Caribou Digital and ID2020 identify barriers to digital identity for women
Barriers of information, access, ownership, societal expectations, and intersectionality must be overcome by women who struggle to acquire ID in the digital age, Dr. Savita Bailur and Hélène Smertnik of Caribou Digital and Devina Srivastava of ID2020 argue in a Medium article ahead of ID2020’s Annual Summit.
Noting that the World Bank estimates more than 45 percent of women in low income countries do not have a foundational ID, the authors present their findings from research in Bangladesh, Brazil, Ghana, India, Jordan, Kenya, Lebanon, Sri Lanka, Thailand, and Uganda. They find that even in situations in which ID is supposed to be available to women, as in India’s Aadhaar system, social context often prevents them either from obtaining it in the first place, or from using it independently as intended.
The ID2020 Manifesto, developed in consultation with UNHCR, takes the universality of identity as a human right as its first principle. The report authors pose three questions at the close of each section identifying a challenge, to suggest areas for further research and investment.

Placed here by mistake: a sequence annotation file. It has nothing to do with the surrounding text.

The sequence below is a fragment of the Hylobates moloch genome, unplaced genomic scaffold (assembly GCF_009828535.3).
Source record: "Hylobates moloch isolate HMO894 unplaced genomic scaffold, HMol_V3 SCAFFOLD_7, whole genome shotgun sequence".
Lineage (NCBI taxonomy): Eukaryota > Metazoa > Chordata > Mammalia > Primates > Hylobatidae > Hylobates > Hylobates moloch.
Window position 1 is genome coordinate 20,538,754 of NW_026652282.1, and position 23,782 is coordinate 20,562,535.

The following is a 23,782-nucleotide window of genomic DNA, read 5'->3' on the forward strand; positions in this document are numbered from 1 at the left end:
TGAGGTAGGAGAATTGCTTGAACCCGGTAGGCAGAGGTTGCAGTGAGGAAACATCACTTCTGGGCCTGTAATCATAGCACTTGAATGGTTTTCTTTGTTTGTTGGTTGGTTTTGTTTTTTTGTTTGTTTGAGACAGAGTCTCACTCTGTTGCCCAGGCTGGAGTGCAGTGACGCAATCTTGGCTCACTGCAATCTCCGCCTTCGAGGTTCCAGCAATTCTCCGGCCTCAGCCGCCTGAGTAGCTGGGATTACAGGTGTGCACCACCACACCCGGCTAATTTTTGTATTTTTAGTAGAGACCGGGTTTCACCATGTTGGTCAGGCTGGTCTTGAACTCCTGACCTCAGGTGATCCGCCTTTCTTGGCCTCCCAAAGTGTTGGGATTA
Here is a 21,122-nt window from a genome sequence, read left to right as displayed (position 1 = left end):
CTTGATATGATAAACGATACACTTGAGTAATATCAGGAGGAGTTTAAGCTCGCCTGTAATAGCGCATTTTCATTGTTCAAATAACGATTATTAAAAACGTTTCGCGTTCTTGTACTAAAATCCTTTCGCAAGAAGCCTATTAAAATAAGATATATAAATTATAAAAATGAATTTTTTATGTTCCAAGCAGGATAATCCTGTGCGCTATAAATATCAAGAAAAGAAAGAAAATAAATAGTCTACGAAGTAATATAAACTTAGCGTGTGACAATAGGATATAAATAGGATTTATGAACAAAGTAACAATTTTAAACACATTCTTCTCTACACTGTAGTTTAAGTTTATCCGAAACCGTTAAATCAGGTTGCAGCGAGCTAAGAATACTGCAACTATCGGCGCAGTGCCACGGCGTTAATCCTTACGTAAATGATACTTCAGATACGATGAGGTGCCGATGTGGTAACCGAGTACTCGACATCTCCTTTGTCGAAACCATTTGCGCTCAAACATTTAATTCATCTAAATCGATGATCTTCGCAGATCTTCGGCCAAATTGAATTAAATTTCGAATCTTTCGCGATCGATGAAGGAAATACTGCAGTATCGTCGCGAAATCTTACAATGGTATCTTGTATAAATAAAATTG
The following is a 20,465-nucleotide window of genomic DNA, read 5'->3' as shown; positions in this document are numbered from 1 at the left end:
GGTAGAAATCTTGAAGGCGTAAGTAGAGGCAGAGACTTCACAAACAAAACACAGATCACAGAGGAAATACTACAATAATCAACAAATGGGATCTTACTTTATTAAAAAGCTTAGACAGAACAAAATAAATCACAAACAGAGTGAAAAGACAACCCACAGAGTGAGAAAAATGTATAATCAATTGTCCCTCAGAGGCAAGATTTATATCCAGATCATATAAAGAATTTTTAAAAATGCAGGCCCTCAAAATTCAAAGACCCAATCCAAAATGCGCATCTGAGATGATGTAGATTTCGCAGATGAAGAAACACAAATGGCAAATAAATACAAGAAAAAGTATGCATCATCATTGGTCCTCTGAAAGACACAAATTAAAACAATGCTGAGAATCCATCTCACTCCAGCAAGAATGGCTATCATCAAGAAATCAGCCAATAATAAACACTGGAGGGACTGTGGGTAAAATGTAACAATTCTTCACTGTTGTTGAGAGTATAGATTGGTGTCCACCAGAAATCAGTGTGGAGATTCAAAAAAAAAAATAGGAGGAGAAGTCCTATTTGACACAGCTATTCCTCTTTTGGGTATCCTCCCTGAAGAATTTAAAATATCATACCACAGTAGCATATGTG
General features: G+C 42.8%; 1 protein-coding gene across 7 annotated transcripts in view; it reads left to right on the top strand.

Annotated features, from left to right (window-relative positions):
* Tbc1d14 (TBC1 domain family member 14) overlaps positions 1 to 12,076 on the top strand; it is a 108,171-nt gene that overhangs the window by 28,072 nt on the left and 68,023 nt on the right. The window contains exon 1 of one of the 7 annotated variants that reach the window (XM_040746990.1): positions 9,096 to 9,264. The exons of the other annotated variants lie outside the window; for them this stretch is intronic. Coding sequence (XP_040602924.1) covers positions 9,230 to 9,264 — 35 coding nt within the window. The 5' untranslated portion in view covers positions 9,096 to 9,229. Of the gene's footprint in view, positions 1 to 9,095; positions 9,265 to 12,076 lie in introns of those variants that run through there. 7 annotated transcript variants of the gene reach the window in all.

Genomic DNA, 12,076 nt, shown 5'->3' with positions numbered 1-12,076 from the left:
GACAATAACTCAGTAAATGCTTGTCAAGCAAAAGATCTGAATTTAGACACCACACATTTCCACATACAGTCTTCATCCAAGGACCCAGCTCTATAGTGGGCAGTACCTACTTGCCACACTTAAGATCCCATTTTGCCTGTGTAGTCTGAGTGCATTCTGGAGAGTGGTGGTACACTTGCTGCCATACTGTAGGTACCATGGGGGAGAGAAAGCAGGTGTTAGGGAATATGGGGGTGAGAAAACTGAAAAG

Digital identity systems are supposed to forward gender equity, in many cases, but entrenched sexism and other factors such as a lack of financial independence often undermine good intentions, as a series of examples makes clear. The report authors say the barriers are interlinked, but that overcoming them is necessary to achieving the scale of identity access sought by the international development community.
“To ensure that digital ID programs truly serve women and girls, gender considerations must be examined throughout the program journey,” the report concludes. “Privacy, portability persistence and personal are necessary elements for digital identity systems to meaningfully empower and protect individuals. Achieving the ambition of digital ID depends on shifting the locus of control away from institutions and towards the individual.”
The 2019 ID2020 Summit will be held on September 19 in New York City, and will feature presentations on Good ID including members of private enterprise, governments, World Bank’s ID4D initiative, and UN agencies.